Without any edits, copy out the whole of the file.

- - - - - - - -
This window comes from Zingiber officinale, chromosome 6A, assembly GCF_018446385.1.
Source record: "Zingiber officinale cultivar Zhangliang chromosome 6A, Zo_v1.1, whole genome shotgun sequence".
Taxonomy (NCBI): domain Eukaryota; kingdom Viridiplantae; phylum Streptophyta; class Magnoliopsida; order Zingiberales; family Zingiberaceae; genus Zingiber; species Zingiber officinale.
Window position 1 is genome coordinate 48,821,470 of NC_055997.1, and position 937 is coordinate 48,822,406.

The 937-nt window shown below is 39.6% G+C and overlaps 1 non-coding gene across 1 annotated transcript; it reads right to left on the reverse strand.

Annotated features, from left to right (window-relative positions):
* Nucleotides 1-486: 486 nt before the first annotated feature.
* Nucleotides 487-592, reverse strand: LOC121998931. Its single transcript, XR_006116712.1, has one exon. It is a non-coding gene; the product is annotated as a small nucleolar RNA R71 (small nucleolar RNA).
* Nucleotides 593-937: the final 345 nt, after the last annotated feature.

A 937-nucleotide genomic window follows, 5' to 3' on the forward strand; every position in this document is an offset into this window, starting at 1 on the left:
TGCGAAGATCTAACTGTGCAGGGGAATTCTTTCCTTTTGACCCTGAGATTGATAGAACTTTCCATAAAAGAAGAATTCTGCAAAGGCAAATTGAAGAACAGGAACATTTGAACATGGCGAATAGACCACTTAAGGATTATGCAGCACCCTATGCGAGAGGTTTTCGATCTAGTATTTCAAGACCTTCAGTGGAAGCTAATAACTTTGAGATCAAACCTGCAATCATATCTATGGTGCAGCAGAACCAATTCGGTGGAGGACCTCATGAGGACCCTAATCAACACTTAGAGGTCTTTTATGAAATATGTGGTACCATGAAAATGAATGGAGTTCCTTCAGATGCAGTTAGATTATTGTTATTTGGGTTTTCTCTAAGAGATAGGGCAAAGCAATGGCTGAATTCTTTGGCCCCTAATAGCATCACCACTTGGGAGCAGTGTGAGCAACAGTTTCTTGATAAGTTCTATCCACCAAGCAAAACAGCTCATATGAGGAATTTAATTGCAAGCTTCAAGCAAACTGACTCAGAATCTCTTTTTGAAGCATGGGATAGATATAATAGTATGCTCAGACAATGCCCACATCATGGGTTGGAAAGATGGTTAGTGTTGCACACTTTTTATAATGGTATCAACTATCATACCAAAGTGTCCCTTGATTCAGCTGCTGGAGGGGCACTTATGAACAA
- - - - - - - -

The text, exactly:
This window comes from Zingiber officinale, chromosome 6A, assembly GCF_018446385.1.
Source record: "Zingiber officinale cultivar Zhangliang chromosome 6A, Zo_v1.1, whole genome shotgun sequence".
Taxonomy (NCBI): domain Eukaryota; kingdom Viridiplantae; phylum Streptophyta; class Magnoliopsida; order Zingiberales; family Zingiberaceae; genus Zingiber; species Zingiber officinale.
Window position 1 is genome coordinate 48,821,470 of NC_055997.1, and position 937 is coordinate 48,822,406.

The 937-nt window shown below is 39.6% G+C and overlaps 1 non-coding gene across 1 annotated transcript; it reads right to left on the reverse strand.

Annotated features, from left to right (window-relative positions):
* Nucleotides 1-486: 486 nt before the first annotated feature.
* Nucleotides 487-592, reverse strand: LOC121998931. Its single transcript, XR_006116712.1, has one exon. It is a non-coding gene; the product is annotated as a small nucleolar RNA R71 (small nucleolar RNA).
* Nucleotides 593-937: the final 345 nt, after the last annotated feature.

A 937-nucleotide genomic window follows, 5' to 3' on the forward strand; every position in this document is an offset into this window, starting at 1 on the left:
TGCGAAGATCTAACTGTGCAGGGGAATTCTTTCCTTTTGACCCTGAGATTGATAGAACTTTCCATAAAAGAAGAATTCTGCAAAGGCAAATTGAAGAACAGGAACATTTGAACATGGCGAATAGACCACTTAAGGATTATGCAGCACCCTATGCGAGAGGTTTTCGATCTAGTATTTCAAGACCTTCAGTGGAAGCTAATAACTTTGAGATCAAACCTGCAATCATATCTATGGTGCAGCAGAACCAATTCGGTGGAGGACCTCATGAGGACCCTAATCAACACTTAGAGGTCTTTTATGAAATATGTGGTACCATGAAAATGAATGGAGTTCCTTCAGATGCAGTTAGATTATTGTTATTTGGGTTTTCTCTAAGAGATAGGGCAAAGCAATGGCTGAATTCTTTGGCCCCTAATAGCATCACCACTTGGGAGCAGTGTGAGCAACAGTTTCTTGATAAGTTCTATCCACCAAGCAAAACAGCTCATATGAGGAATTTAATTGCAAGCTTCAAGCAAACTGACTCAGAATCTCTTTTTGAAGCATGGGATAGATATAATAGTATGCTCAGACAATGCCCACATCATGGGTTGGAAAGATGGTTAGTGTTGCACACTTTTTATAATGGTATCAACTATCATACCAAAGTGTCCCTTGATTCAGCTGCTGGAGGGGCACTTATGAACAA